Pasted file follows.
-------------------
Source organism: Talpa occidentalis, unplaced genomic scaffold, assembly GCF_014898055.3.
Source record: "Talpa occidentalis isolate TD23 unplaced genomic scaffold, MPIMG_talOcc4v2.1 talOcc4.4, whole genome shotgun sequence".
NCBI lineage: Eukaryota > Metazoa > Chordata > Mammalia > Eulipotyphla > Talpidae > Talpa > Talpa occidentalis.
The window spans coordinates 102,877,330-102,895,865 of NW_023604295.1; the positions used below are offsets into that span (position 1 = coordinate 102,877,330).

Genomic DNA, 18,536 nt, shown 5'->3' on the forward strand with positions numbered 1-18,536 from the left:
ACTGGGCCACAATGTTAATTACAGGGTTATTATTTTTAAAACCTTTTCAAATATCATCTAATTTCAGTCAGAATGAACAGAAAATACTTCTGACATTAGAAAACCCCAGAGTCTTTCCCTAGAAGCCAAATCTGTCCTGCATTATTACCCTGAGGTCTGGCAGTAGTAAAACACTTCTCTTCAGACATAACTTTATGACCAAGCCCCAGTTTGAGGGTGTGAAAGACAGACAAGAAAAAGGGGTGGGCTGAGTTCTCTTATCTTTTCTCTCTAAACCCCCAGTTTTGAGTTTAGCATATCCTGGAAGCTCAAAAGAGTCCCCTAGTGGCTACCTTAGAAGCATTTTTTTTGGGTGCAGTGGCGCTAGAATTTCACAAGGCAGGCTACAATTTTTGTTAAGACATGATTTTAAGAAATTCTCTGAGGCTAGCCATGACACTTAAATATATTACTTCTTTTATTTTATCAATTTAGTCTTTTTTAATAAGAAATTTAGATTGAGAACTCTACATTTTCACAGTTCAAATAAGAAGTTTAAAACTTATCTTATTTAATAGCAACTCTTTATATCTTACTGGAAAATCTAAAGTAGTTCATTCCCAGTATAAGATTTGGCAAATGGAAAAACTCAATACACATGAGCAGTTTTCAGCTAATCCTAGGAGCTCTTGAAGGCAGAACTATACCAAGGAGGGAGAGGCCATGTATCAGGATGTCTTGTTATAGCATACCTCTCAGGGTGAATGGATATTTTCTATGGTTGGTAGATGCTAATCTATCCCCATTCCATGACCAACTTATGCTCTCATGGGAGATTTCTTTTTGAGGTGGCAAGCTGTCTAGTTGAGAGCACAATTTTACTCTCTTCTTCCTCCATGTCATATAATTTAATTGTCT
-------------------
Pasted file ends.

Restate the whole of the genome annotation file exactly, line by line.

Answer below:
Source organism: Talpa occidentalis, unplaced genomic scaffold, assembly GCF_014898055.3.
Source record: "Talpa occidentalis isolate TD23 unplaced genomic scaffold, MPIMG_talOcc4v2.1 talOcc4.4, whole genome shotgun sequence".
NCBI lineage: Eukaryota > Metazoa > Chordata > Mammalia > Eulipotyphla > Talpidae > Talpa > Talpa occidentalis.
The window spans coordinates 102,877,330-102,895,865 of NW_023604295.1; the positions used below are offsets into that span (position 1 = coordinate 102,877,330).

Genomic DNA, 18,536 nt, shown 5'->3' on the forward strand with positions numbered 1-18,536 from the left:
ACTGGGCCACAATGTTAATTACAGGGTTATTATTTTTAAAACCTTTTCAAATATCATCTAATTTCAGTCAGAATGAACAGAAAATACTTCTGACATTAGAAAACCCCAGAGTCTTTCCCTAGAAGCCAAATCTGTCCTGCATTATTACCCTGAGGTCTGGCAGTAGTAAAACACTTCTCTTCAGACATAACTTTATGACCAAGCCCCAGTTTGAGGGTGTGAAAGACAGACAAGAAAAAGGGGTGGGCTGAGTTCTCTTATCTTTTCTCTCTAAACCCCCAGTTTTGAGTTTAGCATATCCTGGAAGCTCAAAAGAGTCCCCTAGTGGCTACCTTAGAAGCATTTTTTTTGGGTGCAGTGGCGCTAGAATTTCACAAGGCAGGCTACAATTTTTGTTAAGACATGATTTTAAGAAATTCTCTGAGGCTAGCCATGACACTTAAATATATTACTTCTTTTATTTTATCAATTTAGTCTTTTTTAATAAGAAATTTAGATTGAGAACTCTACATTTTCACAGTTCAAATAAGAAGTTTAAAACTTATCTTATTTAATAGCAACTCTTTATATCTTACTGGAAAATCTAAAGTAGTTCATTCCCAGTATAAGATTTGGCAAATGGAAAAACTCAATACACATGAGCAGTTTTCAGCTAATCCTAGGAGCTCTTGAAGGCAGAACTATACCAAGGAGGGAGAGGCCATGTATCAGGATGTCTTGTTATAGCATACCTCTCAGGGTGAATGGATATTTTCTATGGTTGGTAGATGCTAATCTATCCCCATTCCATGACCAACTTATGCTCTCATGGGAGATTTCTTTTTGAGGTGGCAAGCTGTCTAGTTGAGAGCACAATTTTACTCTCTTCTTCCTCCATGTCATATAATTTAATTGTCT